The Silent Board: How Language Diversity May Influence the Work Processes of Corporate Boards

Rebecca Piekkari*, Lars Oxelheim, Trond Randøy

*Corresponding author for this work

Research output: Contribution to journalJournal articleResearchpeer-review

Abstract

Manuscript Type: Empirical. Research Question/Issue: Corporate boards often change their working language when they acquire foreign members. Consequently, boards "talk" in one language but "think" in another. The present study explores and explains how language diversity influences work processes of corporate boards. Research Findings/Insights: On the basis of a multiple case study of nine multinational corporations (MNCs) from four Nordic countries, we discovered evidence of impoverished and silenced discussions in board meetings in those case companies that were unprepared to switch to English as the new working language of the board. Some board members found it difficult to contribute to board meetings and articulate disagreement. In contrast, such effects were not revealed in the well-prepared companies. Overall, the presence of employee representatives on the boards made it more difficult to conduct work processes in English because these members often lacked sufficient language proficiency. Thus, our findings suggest that the board co-determination act of the Nordic corporate governance model may be associated with the hidden costs of using a non-native language. Theoretical/Academic Implications: Our study makes four contributions to research on board diversity. Firstly, it highlights the "silencing effect" of language diversity on board processes. Secondly, it emphasizes the linkage between language diversity and board processes. Thirdly, it provides additional evidence that language is a distinct dimension of diversity. Fourthly, it discovers language in board work as a new research topic that is worthy of scholarly attention. Practitioner/Policy Implications: Firms need to anticipate the potential effects of language diversity on the work processes of their boards in order to ensure that "the voice of diversity" is heard. The board itself as well as the rest of the organization can take preparatory measures such as producing all board material in the new working language and selecting board members with the required language proficiency. Although these measures can be implemented gradually or at a faster pace, they need to be in place before foreign members join the board. Consistent use of one and the same language in the corporate board and the executive management team supports transparency and good corporate governance practices. In our opinion, reaping the benefits of board diversity is the particular responsibility of the chairperson. Even though English is generally well understood in the Nordic countries, chairpersons should also consider the possible negative effects associated with the use of a board language that is non-native to most of its members.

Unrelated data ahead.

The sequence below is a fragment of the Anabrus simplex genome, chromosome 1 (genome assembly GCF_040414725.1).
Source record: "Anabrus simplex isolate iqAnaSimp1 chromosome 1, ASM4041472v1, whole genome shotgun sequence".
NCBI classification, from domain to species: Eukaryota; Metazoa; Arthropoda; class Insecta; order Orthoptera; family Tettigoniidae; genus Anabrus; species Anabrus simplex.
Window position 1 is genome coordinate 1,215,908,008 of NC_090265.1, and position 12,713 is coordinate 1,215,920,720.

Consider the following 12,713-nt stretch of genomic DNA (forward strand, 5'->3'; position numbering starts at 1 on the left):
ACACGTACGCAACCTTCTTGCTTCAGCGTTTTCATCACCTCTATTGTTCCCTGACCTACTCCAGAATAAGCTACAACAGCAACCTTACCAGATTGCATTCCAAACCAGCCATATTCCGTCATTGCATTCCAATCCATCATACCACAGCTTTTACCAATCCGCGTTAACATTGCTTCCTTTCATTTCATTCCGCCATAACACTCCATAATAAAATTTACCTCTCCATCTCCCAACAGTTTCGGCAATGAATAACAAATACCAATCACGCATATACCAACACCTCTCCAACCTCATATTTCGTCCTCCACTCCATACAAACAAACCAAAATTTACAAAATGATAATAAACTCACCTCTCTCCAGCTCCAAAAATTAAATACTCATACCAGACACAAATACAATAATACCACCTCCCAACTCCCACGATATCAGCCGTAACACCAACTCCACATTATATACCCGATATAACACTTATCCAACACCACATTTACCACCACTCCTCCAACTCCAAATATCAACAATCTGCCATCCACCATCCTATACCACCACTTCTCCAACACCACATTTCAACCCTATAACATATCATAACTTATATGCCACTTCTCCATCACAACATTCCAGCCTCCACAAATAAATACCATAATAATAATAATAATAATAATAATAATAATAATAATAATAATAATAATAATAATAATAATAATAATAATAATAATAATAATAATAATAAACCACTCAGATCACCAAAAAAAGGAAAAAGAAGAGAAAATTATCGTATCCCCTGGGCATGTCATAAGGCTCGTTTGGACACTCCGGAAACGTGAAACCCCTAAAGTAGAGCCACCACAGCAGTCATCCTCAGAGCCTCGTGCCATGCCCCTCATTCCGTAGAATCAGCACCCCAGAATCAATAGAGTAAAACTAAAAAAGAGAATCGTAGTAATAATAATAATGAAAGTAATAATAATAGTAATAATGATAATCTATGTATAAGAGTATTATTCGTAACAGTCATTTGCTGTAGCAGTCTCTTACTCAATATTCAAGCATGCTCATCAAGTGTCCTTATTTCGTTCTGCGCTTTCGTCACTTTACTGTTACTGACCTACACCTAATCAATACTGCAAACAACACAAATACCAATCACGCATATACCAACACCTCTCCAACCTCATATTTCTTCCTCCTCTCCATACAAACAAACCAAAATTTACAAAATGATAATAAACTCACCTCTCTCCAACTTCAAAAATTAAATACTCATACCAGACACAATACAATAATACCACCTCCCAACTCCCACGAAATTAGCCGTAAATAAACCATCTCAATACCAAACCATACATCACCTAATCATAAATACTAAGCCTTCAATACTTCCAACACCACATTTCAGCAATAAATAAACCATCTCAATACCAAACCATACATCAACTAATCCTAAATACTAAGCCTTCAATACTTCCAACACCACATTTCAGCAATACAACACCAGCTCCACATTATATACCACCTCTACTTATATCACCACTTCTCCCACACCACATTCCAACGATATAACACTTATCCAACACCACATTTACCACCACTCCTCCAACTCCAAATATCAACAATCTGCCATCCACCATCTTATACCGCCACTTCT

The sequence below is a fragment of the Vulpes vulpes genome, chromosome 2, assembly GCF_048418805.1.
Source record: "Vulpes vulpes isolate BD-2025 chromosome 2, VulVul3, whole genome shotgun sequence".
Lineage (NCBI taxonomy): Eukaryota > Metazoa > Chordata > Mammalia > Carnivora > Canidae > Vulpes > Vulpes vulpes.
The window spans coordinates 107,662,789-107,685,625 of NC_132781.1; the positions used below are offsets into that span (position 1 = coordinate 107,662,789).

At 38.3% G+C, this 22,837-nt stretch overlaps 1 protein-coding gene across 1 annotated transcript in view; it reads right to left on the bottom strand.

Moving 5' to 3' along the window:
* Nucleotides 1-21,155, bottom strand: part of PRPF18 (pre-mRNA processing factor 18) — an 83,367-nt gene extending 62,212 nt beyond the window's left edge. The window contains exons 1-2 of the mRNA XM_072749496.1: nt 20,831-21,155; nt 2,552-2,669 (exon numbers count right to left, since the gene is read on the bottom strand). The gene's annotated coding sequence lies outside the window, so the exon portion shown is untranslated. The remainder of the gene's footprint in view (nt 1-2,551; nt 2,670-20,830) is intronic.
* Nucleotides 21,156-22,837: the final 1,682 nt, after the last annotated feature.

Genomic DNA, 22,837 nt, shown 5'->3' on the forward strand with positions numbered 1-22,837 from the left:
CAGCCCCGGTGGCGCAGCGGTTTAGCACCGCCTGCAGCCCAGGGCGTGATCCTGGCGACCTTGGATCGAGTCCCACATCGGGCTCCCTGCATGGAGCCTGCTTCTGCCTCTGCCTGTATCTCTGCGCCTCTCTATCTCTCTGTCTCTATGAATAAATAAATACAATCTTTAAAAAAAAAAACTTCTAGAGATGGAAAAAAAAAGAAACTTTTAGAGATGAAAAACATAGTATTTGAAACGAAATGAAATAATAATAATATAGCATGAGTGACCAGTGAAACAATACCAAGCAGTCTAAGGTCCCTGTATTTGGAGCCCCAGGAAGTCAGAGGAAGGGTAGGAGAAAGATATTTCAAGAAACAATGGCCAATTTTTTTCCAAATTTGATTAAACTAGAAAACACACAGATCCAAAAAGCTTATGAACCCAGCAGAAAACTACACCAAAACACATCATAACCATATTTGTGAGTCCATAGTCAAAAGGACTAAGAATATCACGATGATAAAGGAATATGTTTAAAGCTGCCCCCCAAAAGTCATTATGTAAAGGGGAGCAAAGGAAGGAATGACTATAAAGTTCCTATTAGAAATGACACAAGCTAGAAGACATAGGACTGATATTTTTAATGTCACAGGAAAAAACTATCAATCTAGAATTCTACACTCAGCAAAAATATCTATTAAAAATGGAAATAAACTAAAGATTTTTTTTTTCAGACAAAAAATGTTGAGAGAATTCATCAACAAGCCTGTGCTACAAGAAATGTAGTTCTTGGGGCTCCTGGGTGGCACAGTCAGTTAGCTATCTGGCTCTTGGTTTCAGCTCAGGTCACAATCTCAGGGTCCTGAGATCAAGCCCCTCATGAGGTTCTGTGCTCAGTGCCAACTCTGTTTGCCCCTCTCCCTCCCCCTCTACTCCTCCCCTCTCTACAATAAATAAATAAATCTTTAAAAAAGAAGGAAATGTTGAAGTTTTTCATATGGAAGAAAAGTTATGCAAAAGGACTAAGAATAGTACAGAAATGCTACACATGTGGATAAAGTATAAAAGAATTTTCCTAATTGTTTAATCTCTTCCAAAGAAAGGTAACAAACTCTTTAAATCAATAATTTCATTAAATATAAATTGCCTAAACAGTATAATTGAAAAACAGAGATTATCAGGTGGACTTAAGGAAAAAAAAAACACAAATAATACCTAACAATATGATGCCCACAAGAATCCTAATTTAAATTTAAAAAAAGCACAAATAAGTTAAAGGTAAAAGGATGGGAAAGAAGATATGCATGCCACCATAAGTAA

Original languageEnglish
JournalCorporate governance: An International Review
Volume23
Issue number1
Pages (from-to)25-41
Number of pages17
ISSN0964-8410
DOIs
Publication statusPublished - Jan 2015
Externally publishedYes

Keywords

  • Corporate Governance
  • Corporate boards
  • Language Diversity
  • Work processes
  • Nordic countries

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